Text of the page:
Page last updated at 07:38 GMT, Monday, 17 August 2009 08:38 UK

Health-risk moths prompt warning

Brown Tail Moth caterpillar
The Brown Tail Moth caterpillars are dark grey with orange dots

Warnings about an infestation of moths that pose a health risk have been issued in an area of Kent.

Tonbridge and Malling council said populations of the Brown Tail Moth were increasing across parts of the borough.

Hairs on the caterpillars can cause considerable skin irritation and trigger severe breathing difficulties, councillor Owen Baldock said.

People are warned to avoid unnecessary contact with the caterpillars and help reduce populations by pruning shrubs.

'Cover skin'

Mr Baldock said the caterpillars spun white tents which helped the insects to survive the winter, and which could be seen easily after leaves fell from the trees.

He said people could control the moths by cutting off affected twigs in the autumn.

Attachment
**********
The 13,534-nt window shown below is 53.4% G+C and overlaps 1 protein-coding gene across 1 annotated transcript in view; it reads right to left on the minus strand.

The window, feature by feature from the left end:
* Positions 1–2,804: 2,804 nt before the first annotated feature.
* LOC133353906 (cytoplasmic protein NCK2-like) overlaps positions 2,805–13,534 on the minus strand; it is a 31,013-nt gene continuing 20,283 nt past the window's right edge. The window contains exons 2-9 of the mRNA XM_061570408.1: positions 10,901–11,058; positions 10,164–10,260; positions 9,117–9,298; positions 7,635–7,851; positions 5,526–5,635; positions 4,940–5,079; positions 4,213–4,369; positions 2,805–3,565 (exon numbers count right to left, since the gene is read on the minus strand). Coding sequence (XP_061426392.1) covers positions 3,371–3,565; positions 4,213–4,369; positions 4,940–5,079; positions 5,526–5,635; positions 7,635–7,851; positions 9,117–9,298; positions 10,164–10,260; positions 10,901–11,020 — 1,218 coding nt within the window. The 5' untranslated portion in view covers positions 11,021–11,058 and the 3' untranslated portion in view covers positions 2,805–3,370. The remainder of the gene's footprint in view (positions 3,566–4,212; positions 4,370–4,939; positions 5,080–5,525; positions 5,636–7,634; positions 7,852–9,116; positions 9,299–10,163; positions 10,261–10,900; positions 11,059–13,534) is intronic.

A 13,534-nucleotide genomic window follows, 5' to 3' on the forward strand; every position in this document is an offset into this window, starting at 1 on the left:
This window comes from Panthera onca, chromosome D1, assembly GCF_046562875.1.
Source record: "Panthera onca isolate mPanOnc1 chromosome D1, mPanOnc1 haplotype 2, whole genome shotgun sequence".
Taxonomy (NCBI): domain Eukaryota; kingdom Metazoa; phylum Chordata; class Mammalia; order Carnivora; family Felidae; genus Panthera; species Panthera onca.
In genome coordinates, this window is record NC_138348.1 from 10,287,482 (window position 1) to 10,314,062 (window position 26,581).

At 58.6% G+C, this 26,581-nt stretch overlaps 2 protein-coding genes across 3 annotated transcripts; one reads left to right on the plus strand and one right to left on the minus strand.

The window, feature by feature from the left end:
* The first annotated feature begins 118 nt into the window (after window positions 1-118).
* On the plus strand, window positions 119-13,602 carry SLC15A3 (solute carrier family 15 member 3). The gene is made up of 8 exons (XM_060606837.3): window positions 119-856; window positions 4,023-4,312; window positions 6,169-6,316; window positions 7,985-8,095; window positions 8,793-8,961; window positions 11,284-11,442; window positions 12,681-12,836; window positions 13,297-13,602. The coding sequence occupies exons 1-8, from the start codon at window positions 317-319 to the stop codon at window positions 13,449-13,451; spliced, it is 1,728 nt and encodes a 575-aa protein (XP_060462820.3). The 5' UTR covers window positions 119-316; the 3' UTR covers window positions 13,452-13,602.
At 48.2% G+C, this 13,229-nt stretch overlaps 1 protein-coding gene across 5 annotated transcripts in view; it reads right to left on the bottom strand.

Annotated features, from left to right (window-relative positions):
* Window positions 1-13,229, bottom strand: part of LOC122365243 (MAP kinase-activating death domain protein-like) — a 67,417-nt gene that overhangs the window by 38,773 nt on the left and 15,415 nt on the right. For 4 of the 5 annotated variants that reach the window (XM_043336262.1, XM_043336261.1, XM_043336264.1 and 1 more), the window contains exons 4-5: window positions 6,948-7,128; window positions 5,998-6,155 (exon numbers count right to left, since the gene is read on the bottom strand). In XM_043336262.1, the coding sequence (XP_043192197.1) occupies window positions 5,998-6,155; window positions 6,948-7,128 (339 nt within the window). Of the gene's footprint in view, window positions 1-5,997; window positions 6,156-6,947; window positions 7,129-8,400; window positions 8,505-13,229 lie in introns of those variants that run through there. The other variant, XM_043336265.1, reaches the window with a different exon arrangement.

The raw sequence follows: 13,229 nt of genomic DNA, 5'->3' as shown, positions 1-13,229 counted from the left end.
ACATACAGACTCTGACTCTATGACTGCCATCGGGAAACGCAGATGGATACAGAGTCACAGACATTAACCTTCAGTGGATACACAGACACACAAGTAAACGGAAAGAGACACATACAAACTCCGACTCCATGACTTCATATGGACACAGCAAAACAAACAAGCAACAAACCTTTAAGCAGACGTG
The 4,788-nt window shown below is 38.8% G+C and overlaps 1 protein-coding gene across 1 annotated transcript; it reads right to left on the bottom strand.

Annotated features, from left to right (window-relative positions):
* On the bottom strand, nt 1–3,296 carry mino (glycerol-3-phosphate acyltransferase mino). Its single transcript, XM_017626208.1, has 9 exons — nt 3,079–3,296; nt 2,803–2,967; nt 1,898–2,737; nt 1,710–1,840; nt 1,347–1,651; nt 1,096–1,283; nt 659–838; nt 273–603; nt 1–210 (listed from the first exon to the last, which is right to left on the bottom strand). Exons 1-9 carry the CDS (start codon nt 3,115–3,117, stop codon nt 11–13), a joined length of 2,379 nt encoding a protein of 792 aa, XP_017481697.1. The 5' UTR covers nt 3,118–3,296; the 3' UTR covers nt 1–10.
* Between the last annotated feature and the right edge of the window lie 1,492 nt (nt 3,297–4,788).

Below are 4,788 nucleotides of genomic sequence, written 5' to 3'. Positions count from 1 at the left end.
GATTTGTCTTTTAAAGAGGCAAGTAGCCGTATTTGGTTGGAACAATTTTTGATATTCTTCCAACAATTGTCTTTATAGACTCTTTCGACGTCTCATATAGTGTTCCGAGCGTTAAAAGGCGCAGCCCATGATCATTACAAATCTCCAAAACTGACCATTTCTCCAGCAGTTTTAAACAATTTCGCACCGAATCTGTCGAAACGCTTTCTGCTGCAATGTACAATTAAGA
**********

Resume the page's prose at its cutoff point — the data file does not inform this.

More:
Residents who remove affected twigs should cover their skin, wear rubber gloves, seal the twigs in a bag and either burn them or place them in a wheeled bin, while disturbing the tents as little as possible, he added.

The caterpillars, which are described as dark grey with ginger-brown hair and two orange spots near the tail, are usually found in hedgerows and trees.

In large numbers, the insects can devastate vegetation in gardens and open spaces. Brown Tail moth populations have been increasing across the country.



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